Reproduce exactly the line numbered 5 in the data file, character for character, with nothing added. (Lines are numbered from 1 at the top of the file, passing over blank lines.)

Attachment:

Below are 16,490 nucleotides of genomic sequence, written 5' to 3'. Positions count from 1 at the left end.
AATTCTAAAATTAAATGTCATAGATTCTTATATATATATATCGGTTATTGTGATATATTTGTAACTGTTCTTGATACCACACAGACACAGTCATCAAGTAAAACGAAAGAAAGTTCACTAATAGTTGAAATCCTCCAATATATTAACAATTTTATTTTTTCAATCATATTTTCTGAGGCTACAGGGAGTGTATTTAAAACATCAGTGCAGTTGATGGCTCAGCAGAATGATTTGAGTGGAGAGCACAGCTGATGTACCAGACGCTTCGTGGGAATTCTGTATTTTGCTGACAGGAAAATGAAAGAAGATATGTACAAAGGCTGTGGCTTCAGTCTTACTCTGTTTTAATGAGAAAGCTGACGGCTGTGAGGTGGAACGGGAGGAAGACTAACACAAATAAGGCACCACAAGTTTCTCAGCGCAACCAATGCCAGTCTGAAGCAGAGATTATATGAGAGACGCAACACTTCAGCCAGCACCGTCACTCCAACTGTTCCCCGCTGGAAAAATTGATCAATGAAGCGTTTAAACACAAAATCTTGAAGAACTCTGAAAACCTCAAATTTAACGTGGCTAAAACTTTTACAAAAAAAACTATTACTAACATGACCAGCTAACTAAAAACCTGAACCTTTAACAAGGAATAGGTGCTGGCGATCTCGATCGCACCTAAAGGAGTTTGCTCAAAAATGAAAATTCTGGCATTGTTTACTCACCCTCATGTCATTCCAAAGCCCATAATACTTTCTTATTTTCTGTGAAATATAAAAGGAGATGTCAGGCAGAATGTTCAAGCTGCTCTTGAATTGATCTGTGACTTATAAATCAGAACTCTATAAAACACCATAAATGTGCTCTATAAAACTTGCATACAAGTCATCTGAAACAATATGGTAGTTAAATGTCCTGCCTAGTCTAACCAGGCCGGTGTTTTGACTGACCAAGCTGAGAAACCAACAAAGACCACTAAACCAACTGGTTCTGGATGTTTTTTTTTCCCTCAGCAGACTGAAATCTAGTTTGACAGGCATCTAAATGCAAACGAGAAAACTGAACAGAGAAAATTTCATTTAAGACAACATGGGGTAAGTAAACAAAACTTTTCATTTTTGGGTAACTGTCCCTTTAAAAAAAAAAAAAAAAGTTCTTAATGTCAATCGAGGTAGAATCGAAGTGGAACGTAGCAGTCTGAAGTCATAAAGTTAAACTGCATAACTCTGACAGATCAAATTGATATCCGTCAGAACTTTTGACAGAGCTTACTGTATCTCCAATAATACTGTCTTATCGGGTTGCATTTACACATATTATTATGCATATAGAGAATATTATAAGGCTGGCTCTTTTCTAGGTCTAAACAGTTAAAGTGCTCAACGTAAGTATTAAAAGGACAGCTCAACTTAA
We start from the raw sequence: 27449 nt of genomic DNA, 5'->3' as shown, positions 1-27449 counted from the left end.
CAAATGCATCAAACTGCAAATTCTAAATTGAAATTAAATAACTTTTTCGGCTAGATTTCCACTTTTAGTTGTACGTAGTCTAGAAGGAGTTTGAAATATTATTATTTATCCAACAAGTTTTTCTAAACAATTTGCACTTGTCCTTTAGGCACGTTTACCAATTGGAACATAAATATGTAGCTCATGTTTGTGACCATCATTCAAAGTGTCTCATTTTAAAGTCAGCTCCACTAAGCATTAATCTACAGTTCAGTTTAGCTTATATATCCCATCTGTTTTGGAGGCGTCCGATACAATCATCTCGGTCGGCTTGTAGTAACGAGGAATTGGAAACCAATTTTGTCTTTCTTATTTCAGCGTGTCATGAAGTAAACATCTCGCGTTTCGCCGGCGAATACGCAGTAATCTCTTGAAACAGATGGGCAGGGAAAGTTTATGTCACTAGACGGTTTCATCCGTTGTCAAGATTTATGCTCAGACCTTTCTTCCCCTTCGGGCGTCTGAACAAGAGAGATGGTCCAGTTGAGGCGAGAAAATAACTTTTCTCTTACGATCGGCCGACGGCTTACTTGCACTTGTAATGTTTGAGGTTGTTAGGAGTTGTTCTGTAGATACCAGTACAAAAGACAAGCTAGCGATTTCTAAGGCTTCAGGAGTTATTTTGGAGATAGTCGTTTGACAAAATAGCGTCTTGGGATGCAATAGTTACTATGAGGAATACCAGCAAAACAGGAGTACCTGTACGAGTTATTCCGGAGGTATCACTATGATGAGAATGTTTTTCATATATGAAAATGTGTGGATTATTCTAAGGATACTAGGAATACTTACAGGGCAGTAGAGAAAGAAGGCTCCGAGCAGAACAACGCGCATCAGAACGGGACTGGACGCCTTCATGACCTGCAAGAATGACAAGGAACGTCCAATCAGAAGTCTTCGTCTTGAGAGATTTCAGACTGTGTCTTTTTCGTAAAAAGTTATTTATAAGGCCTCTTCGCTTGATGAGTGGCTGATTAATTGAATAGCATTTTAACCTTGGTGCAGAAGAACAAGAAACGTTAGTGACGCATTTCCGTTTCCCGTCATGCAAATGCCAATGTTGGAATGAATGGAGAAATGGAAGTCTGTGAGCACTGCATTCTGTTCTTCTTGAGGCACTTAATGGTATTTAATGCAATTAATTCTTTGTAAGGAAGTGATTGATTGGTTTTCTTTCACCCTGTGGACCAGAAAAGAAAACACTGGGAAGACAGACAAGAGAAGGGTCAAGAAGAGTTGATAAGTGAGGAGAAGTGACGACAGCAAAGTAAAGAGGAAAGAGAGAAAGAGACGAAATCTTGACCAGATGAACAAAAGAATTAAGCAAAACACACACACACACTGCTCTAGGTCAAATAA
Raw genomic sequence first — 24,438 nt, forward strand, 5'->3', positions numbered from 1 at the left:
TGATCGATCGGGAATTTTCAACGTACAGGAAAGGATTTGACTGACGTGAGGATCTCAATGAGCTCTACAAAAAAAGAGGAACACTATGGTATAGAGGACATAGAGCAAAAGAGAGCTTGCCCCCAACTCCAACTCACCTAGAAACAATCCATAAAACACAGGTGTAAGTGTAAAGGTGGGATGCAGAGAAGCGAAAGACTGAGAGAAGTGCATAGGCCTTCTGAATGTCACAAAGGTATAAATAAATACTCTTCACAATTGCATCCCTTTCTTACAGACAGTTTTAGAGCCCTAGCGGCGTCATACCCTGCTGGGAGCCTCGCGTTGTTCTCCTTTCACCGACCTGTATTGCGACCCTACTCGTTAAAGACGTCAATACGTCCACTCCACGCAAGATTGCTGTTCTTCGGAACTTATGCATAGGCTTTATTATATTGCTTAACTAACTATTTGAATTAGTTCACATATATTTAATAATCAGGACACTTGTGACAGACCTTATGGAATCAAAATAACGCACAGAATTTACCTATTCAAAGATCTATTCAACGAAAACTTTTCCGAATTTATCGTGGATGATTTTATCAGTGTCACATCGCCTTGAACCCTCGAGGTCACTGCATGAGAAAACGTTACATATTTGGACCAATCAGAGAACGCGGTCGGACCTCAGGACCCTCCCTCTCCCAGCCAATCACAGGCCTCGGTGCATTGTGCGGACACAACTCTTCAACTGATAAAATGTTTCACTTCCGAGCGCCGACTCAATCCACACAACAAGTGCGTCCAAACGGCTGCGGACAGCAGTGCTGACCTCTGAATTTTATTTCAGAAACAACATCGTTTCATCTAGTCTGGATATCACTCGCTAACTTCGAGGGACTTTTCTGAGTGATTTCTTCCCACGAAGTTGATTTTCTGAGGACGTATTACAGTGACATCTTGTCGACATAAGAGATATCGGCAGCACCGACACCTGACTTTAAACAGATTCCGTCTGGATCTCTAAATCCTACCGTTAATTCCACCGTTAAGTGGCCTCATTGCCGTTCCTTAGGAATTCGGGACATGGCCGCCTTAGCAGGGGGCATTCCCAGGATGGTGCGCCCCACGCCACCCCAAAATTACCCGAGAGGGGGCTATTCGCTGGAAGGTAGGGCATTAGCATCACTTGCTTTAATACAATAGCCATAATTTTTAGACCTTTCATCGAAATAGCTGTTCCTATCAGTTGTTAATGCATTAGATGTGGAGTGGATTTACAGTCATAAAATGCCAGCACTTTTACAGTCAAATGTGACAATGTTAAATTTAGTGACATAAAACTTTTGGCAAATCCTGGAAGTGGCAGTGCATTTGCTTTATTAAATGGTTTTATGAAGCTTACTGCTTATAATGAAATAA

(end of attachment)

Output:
Raw genomic sequence first — 24,438 nt, forward strand, 5'->3', positions numbered from 1 at the left: